433.93MHz frequency but
433.42MHz 🤦♂️. This means one will need to do some soldering.
The PiSomfy hardware guide is excellent in telling you what you need. I got:
- 5 ready
- 10 pieces of the
433.42MHzoscilator - because my soldering is terrible
- male-male jumper cables - to avoid soldering 😉
- (already had it) a solid copper cable to use as an antenna
After 4 weeks, all the eBay items were in place, and I could start soldering. Turns out de-soldering things off is much harder than soldering things on. I managed to peel away the original oscillator with by applying leverage underneath it using a swiss army knife and heating its connectors one by one. Soldering the new one was quite easy in comparison.
I then took a 17cm piece of solid copper cable, and wrapped it into a small coil. Turns out soldering a think 1mm cable to a tiny connector was the trickiest bit, but with the right amount of patience, things will stick eventually.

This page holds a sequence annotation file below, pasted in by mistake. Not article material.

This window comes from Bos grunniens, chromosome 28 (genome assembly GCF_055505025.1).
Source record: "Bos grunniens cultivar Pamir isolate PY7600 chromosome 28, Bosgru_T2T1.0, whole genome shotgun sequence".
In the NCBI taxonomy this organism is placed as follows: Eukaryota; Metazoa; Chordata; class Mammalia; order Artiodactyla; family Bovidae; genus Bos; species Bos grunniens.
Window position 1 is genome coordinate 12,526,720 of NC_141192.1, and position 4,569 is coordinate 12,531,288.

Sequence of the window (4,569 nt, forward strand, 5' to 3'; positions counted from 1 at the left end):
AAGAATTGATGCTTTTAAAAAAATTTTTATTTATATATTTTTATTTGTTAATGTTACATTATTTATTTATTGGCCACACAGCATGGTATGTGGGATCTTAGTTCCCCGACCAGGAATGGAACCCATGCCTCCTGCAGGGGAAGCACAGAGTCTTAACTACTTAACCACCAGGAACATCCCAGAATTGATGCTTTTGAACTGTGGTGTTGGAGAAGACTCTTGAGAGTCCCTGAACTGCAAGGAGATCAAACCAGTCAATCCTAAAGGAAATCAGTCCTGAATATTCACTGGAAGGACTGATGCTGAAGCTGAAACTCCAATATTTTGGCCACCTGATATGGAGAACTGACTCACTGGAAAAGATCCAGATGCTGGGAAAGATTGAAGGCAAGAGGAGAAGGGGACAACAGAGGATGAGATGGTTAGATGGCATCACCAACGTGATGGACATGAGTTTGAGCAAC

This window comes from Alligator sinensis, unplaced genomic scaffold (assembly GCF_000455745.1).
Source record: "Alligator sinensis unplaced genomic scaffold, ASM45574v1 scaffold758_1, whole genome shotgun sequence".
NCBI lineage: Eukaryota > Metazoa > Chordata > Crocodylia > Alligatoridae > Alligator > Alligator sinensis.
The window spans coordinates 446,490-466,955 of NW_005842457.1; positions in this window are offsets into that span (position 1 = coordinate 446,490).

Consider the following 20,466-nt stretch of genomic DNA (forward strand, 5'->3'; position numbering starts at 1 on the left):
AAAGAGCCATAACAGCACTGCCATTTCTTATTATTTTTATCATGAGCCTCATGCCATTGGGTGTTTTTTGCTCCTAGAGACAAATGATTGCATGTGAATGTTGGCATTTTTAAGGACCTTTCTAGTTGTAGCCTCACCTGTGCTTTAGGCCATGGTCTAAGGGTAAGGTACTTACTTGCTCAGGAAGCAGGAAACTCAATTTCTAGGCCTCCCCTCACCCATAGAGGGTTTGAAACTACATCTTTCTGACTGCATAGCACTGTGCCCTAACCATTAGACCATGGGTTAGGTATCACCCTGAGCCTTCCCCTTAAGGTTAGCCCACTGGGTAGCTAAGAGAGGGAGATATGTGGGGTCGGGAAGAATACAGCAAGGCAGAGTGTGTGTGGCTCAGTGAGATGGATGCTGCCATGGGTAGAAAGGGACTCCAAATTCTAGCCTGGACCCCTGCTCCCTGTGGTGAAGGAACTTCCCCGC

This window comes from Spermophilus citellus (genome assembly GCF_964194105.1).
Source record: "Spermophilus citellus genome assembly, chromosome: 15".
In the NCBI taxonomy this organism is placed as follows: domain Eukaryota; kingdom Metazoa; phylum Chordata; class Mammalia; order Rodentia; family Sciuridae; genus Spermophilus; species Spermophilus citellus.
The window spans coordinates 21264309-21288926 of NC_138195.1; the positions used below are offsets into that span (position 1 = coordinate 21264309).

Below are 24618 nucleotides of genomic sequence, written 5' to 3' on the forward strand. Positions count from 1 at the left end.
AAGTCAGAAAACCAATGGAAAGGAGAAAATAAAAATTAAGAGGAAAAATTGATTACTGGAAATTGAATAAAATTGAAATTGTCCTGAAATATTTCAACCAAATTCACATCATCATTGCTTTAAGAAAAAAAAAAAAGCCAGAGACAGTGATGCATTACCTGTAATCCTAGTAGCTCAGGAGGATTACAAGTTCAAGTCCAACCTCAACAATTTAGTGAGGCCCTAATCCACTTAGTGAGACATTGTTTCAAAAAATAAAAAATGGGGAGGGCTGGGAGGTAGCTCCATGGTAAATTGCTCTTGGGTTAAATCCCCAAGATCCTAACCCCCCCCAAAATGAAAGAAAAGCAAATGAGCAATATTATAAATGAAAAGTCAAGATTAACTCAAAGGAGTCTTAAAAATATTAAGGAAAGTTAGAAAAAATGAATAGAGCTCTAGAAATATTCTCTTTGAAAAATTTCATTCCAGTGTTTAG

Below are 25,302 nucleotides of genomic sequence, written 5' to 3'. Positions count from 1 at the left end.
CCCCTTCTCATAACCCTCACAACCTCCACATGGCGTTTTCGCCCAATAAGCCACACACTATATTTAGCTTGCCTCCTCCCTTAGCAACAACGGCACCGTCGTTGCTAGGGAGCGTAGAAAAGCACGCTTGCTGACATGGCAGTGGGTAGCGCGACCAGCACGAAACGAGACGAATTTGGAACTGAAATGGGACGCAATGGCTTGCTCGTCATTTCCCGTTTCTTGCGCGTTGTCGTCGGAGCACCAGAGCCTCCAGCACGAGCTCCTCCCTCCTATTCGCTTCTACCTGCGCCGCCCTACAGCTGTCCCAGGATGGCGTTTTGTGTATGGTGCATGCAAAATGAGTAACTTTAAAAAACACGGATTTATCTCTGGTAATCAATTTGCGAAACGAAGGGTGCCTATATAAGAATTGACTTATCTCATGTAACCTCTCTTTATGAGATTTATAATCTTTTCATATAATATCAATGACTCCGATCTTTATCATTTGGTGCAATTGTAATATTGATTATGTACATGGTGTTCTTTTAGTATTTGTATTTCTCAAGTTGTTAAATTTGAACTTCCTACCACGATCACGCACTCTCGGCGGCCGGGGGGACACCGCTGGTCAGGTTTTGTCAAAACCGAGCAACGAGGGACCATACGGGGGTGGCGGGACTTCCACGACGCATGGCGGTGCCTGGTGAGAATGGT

Eventually, the fully connected sender fits nicely into a Raspberry Pi enclosure after connecting everything to the GPIO 4 pin:
Installing Pi-Somfy is super easy, just follow these steps. It assume you install it under the default
pi user in
/home/pi, and comes with a handy
systemctl service for auto-starting the system.
By default it will come up on port
:80 of your Pi. Programming the blinds takes a little bit of time. The procedure is as follows:
- Set the right channel (individual blind, or all) on the remote you’re programming from.
- Measure the time in seconds it takes for each blind to come fully down.
- Click Add new to put in the name (this will be your MQTT name by the way) and add in the time.
- Using a pen, press the “hole” on the other side of the remote. This sends the signal to the blind to accept programming a new remote.